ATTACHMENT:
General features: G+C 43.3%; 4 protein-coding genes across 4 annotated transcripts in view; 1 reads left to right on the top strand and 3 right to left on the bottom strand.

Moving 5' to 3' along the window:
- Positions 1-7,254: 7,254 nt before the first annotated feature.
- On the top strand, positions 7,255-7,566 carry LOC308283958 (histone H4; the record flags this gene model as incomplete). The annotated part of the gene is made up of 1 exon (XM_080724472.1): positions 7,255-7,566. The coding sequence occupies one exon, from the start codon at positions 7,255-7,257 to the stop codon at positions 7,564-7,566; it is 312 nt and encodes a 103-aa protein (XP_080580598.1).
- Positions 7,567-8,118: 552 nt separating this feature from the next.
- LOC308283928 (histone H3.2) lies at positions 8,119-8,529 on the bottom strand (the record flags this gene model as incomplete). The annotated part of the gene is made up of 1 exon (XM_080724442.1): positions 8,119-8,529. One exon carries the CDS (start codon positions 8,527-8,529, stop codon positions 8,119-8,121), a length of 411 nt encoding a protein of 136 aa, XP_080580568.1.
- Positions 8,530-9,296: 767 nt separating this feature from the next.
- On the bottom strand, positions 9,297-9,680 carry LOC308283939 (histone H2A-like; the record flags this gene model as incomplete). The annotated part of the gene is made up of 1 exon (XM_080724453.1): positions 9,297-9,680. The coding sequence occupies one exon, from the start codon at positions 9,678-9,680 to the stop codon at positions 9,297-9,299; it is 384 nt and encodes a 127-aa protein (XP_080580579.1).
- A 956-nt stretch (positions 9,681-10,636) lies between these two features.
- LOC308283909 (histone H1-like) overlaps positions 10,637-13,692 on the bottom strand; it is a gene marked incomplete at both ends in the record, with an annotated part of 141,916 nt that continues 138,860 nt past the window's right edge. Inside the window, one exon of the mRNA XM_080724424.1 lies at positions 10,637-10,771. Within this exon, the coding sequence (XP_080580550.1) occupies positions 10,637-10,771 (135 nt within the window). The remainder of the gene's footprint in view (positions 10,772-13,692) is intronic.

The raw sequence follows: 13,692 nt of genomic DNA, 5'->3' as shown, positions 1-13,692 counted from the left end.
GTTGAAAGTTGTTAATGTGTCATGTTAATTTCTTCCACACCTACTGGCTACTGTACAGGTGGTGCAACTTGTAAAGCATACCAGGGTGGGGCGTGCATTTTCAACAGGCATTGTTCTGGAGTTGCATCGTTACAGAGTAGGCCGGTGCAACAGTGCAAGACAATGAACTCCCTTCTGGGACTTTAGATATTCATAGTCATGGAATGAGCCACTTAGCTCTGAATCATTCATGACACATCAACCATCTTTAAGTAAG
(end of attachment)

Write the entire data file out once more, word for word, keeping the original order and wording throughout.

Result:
General features: G+C 43.3%; 4 protein-coding genes across 4 annotated transcripts in view; 1 reads left to right on the top strand and 3 right to left on the bottom strand.

Moving 5' to 3' along the window:
- Positions 1-7,254: 7,254 nt before the first annotated feature.
- On the top strand, positions 7,255-7,566 carry LOC308283958 (histone H4; the record flags this gene model as incomplete). The annotated part of the gene is made up of 1 exon (XM_080724472.1): positions 7,255-7,566. The coding sequence occupies one exon, from the start codon at positions 7,255-7,257 to the stop codon at positions 7,564-7,566; it is 312 nt and encodes a 103-aa protein (XP_080580598.1).
- Positions 7,567-8,118: 552 nt separating this feature from the next.
- LOC308283928 (histone H3.2) lies at positions 8,119-8,529 on the bottom strand (the record flags this gene model as incomplete). The annotated part of the gene is made up of 1 exon (XM_080724442.1): positions 8,119-8,529. One exon carries the CDS (start codon positions 8,527-8,529, stop codon positions 8,119-8,121), a length of 411 nt encoding a protein of 136 aa, XP_080580568.1.
- Positions 8,530-9,296: 767 nt separating this feature from the next.
- On the bottom strand, positions 9,297-9,680 carry LOC308283939 (histone H2A-like; the record flags this gene model as incomplete). The annotated part of the gene is made up of 1 exon (XM_080724453.1): positions 9,297-9,680. The coding sequence occupies one exon, from the start codon at positions 9,678-9,680 to the stop codon at positions 9,297-9,299; it is 384 nt and encodes a 127-aa protein (XP_080580579.1).
- A 956-nt stretch (positions 9,681-10,636) lies between these two features.
- LOC308283909 (histone H1-like) overlaps positions 10,637-13,692 on the bottom strand; it is a gene marked incomplete at both ends in the record, with an annotated part of 141,916 nt that continues 138,860 nt past the window's right edge. Inside the window, one exon of the mRNA XM_080724424.1 lies at positions 10,637-10,771. Within this exon, the coding sequence (XP_080580550.1) occupies positions 10,637-10,771 (135 nt within the window). The remainder of the gene's footprint in view (positions 10,772-13,692) is intronic.

The raw sequence follows: 13,692 nt of genomic DNA, 5'->3' as shown, positions 1-13,692 counted from the left end.
GTTGAAAGTTGTTAATGTGTCATGTTAATTTCTTCCACACCTACTGGCTACTGTACAGGTGGTGCAACTTGTAAAGCATACCAGGGTGGGGCGTGCATTTTCAACAGGCATTGTTCTGGAGTTGCATCGTTACAGAGTAGGCCGGTGCAACAGTGCAAGACAATGAACTCCCTTCTGGGACTTTAGATATTCATAGTCATGGAATGAGCCACTTAGCTCTGAATCATTCATGACACATCAACCATCTTTAAGTAAG